I could use a little guidance on how to approach this effect …
This is what I am doing …
I have a missile traveling over my terrain and it is tracking a target on the ground. Its search pattern is a simple frustum defined by an azimuth FOV and an elevation FOV. So, in each frame, after rendering the missile and its target, I draw a transparent frustum from missile to just a little past the target. I can see the missile’s search cone superimposed on the target and its boundaries all the way back up to the missile.
This is what I want to do …
I want to be able to project the search pattern onto my terrain and not have to draw the frustum. That is, all of the terrain area within the search frustum’s projected boundaries will be discolored or outlined somehow.
I could trace four rays from the missile to the four corners of the search pattern on the ground and then do a terrain height query at regular intervals between these points to get the projected outline but that would be extremely expensive computationally (like 0.1 seconds per frame or more for my situations).
Can’t I achieve this effect somehow with the stencil buffer (GL_STENCIL_TEST)? Has anyone attempted a similar problem as this? If so, can you give me any advice/guidance or point me to a good resource that would educate me on such a technique?
This is exactly like stencil volume shadows. Google for that and you’ll get TONS of hits. In brief, here’s how it works:
Create frame buffer with 8 bits of stencil.
Create a closed mesh that encompasses exactly the search area. For a pyramid, this is very simple.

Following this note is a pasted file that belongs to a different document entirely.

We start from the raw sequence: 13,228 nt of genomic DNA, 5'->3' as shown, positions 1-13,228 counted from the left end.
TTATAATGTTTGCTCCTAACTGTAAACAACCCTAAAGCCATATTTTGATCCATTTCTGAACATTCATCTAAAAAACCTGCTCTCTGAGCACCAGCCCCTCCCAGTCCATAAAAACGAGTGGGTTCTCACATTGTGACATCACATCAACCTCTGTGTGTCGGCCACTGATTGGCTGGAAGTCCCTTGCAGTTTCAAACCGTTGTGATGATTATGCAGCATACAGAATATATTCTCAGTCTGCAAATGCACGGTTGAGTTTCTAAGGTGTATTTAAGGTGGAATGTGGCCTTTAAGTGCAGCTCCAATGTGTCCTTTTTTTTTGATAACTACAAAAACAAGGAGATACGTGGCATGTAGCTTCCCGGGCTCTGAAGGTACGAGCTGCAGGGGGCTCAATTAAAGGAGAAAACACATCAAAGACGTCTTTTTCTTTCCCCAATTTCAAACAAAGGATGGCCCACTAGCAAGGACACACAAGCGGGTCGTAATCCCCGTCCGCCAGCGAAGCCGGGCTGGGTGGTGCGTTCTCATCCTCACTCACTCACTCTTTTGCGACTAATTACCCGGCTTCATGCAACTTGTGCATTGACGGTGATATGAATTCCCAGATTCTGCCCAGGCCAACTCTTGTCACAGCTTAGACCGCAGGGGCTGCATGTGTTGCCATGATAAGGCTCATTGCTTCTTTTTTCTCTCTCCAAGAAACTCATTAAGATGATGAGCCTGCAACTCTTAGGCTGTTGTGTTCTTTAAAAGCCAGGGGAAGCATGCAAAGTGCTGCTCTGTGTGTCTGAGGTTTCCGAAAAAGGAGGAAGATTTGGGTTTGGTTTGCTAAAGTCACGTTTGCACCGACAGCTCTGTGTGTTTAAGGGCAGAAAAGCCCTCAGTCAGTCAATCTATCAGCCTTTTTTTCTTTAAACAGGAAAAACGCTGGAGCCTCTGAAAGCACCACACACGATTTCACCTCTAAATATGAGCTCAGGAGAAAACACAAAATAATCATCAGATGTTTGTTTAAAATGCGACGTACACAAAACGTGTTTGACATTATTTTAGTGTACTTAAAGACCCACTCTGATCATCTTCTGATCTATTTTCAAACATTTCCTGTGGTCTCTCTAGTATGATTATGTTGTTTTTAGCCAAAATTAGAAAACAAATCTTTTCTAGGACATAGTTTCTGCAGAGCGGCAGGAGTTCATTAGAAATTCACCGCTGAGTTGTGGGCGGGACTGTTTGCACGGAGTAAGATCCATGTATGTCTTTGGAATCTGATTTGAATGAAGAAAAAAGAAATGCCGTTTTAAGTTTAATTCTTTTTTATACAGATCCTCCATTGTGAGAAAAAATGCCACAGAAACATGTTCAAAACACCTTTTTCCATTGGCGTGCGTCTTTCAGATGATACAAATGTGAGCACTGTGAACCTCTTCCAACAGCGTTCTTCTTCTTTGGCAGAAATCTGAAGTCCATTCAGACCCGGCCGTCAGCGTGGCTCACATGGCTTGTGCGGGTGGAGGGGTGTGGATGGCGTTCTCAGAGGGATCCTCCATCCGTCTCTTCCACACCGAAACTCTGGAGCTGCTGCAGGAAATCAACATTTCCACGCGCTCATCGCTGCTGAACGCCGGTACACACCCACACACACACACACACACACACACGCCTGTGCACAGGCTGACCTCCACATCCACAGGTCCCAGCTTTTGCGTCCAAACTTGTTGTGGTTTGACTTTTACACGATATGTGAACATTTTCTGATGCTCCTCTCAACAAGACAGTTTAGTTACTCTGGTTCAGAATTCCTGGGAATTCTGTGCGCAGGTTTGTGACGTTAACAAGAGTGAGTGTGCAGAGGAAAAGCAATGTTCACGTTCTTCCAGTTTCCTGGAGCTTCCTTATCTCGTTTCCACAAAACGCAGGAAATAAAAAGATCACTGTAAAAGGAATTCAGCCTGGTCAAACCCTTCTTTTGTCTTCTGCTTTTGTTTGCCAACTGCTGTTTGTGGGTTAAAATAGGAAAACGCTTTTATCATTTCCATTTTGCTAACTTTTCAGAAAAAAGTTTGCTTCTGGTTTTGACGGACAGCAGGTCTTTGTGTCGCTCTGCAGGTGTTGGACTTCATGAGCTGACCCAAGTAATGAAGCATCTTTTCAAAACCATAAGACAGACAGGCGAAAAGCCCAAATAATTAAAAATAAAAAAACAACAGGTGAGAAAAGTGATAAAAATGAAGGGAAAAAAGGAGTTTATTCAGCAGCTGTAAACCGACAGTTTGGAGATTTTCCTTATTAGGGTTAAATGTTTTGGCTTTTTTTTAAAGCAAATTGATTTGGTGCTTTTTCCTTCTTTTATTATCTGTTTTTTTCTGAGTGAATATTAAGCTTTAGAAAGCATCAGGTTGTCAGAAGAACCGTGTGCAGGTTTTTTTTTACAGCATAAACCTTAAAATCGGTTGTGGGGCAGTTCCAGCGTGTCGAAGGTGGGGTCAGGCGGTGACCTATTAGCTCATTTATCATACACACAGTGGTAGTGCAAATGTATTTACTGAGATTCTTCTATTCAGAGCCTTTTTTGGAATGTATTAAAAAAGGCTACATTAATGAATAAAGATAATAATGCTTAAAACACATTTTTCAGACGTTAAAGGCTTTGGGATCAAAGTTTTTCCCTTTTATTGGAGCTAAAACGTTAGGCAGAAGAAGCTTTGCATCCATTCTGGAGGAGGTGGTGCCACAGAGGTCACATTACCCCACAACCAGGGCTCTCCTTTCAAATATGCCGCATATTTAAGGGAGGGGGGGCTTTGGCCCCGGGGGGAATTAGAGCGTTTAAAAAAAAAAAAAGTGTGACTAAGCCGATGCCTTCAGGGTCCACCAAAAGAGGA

Clear stencil to 0. Make sure the depth buffer is fully rendered. Color does not need to be rendered at this point.
Turn on face culling, and cull out BACK faces.
Render the volume mesh into frame buffer, using Z testing, but no Z or color write, updating the stencil buffer by adding 1 for the fragments that pass the test.
Change culling to cull out FRONT faces.
Render the volume mesh into frame buffer, using Z testing, but no Z or color write, updating the stencil buffer by subtracting 1 for the fragments that pass the test.
Any pixels that are inside the volume you rendered will pass the first test, but not pass the second, and thus you’ll have a non-0 stencil value for those pixels.
Now, set stencil testing to only affect the frame buffer where the stencil is non-0, and render whatever you want. This could be a re-render of the terrain in a different color, or it could be a full-screen red semitransparent quad, or something else.
The is the “Z-pass” method which has problems when the camera is inside the volume mesh (i e, the mesh isn’t actually closed WRT the rendering frustum). There are alternatives, such as “Z-fail” in combination with infinite far plane projection matrices, which may be more robust – again, google for these buzz words, or check the NVIDIA developer site for their robust shadow volumes whitepaper.
Wow, thanks … It may take me a while but I will give that a shot. Re-rendering the terrain isnt an option but the fullscreen quad may do it for me.
Here is something similar I did, it may be of some use.
In addition to the stencil test it uses projective texture to apply an image to the terrain frustum. It includes occlusion calculations using a projective depth map shadow test.